If you are looking for social networking and nothing more - Friendica is still your best choice; but it needs a few more competent developers to keep it viable as the social networking landscape continues to change around it.   If you'd like to help us with a much more ambitious project and with a much broader scope, you should have a look at the Red Matrix. [Less]
Posted over 2 years ago by friendica
The Friendica project is pleased to announce the Developer Preview release of "red" -  a new concept in online communications.

Because somebody has to stand up for the people of the internet...

You may obtain a copy via git ... [More] at

The Developer Preview is intended for developers to have a look at the emerging project and possibly influence its direction. This is not intended as a preview to the general public. There are bugs. There are security and privacy issues. Things could crash spectacularly. If this doesn't sound like fun to you, please avoid this preview and wait for a public preview or release. Not all the described features are complete, but you might be surprised how much works today - for a pre-release project of this scope.

Red is kind of like a decentralised social network (along the lines of, Friendica, and Diaspora) , but we've thrown away the rule book. Red has no concept of "people" or "friends" or "social". Red is a means of creating channels which can communicate with each other and to allow other channels permission to do things (or not). These channels can look like people and they can look like friends and they can be social.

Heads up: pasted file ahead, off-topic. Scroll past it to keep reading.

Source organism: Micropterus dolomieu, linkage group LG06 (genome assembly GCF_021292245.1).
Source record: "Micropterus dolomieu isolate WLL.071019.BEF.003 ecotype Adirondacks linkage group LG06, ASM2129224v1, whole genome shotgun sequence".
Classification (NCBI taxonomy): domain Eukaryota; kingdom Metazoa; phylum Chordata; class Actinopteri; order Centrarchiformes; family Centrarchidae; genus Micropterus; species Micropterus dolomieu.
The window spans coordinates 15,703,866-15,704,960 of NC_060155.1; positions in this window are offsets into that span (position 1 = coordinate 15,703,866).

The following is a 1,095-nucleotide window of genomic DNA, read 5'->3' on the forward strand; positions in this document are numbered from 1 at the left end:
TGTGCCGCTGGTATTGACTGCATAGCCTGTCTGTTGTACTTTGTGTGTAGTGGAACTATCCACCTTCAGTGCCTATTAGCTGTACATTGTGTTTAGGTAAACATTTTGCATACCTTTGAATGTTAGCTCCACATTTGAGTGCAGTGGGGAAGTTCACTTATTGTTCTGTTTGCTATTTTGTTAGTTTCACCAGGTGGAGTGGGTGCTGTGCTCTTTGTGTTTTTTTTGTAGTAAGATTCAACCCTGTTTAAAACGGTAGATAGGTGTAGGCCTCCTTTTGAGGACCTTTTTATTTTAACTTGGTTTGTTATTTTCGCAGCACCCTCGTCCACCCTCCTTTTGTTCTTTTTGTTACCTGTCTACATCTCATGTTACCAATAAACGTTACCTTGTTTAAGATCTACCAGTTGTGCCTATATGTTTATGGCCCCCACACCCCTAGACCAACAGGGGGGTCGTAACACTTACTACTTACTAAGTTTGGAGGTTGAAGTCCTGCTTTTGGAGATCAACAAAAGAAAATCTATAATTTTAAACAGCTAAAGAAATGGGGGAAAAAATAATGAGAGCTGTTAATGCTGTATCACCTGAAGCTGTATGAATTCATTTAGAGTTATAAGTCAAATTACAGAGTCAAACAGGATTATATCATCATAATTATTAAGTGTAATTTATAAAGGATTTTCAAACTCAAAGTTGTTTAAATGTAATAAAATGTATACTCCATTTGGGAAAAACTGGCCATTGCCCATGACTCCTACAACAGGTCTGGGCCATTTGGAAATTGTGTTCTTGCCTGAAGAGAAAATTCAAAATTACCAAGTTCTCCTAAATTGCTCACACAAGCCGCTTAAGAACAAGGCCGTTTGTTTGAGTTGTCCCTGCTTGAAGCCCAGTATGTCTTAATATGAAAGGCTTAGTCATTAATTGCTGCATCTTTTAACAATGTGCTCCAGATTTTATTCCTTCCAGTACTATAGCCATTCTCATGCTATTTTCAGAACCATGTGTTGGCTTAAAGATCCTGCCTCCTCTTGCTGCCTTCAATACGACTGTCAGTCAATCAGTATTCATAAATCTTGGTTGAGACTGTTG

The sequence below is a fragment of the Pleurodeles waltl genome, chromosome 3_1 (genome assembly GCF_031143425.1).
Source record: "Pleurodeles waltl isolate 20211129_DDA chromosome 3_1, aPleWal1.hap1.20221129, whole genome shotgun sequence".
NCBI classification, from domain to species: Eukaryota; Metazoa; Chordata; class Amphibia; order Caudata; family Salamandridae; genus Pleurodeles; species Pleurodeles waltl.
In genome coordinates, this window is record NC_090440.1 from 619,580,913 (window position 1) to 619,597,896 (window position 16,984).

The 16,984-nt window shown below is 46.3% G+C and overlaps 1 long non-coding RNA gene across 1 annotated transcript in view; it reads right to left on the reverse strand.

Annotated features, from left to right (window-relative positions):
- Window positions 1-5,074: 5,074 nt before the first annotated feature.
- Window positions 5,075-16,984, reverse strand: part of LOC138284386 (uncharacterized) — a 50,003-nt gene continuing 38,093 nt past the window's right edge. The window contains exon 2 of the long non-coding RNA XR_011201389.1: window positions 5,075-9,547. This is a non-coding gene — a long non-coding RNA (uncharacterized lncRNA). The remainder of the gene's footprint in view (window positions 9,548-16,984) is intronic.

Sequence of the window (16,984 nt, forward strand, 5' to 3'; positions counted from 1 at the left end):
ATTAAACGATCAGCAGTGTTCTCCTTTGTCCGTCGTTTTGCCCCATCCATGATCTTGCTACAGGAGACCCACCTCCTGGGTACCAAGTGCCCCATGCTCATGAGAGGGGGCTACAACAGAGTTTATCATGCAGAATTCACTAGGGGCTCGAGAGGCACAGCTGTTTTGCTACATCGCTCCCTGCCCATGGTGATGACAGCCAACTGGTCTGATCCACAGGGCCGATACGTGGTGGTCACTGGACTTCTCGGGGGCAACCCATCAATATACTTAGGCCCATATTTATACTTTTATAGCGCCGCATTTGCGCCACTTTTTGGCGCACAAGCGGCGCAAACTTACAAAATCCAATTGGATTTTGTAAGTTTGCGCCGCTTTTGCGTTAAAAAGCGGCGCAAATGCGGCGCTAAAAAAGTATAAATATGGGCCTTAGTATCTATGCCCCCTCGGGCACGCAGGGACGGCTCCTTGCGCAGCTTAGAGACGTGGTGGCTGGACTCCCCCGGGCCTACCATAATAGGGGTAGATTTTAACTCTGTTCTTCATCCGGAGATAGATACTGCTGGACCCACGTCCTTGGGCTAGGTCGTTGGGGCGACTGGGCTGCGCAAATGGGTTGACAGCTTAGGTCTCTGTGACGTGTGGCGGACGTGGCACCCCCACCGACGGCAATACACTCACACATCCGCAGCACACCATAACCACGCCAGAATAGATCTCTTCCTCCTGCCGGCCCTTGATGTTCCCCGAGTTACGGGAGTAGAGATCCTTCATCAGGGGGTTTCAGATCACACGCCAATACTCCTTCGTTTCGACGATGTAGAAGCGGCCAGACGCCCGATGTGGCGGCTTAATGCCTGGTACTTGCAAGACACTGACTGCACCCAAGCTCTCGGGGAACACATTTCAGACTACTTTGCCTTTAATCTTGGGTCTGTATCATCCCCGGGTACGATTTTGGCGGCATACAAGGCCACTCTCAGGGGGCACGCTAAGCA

They can also look like a great many other things - forums, groups, clubs, online websites, photo archives and blogs, wikis, corporate and small business websites, etc. They are just channels - with permissions that extend far beyond a single website. You can make them into whatever you wish them to be. You can associate web resources and files to these channels or stick with basic communications. There are no inherent limits. There is no central authority telling you what you can and cannot do. Any filtering that happens is by your choice. Any setting of permissions is your choice and yours alone.

You aren't tied to a single hub/website. If your own site gets shut down due to hardware or management issues or political pressure, the communication layer allows you to  pop up anywhere on the Internet and resume communicating with your friends, by inserting a thumb drive containing your vital identity details or importing your account from another server.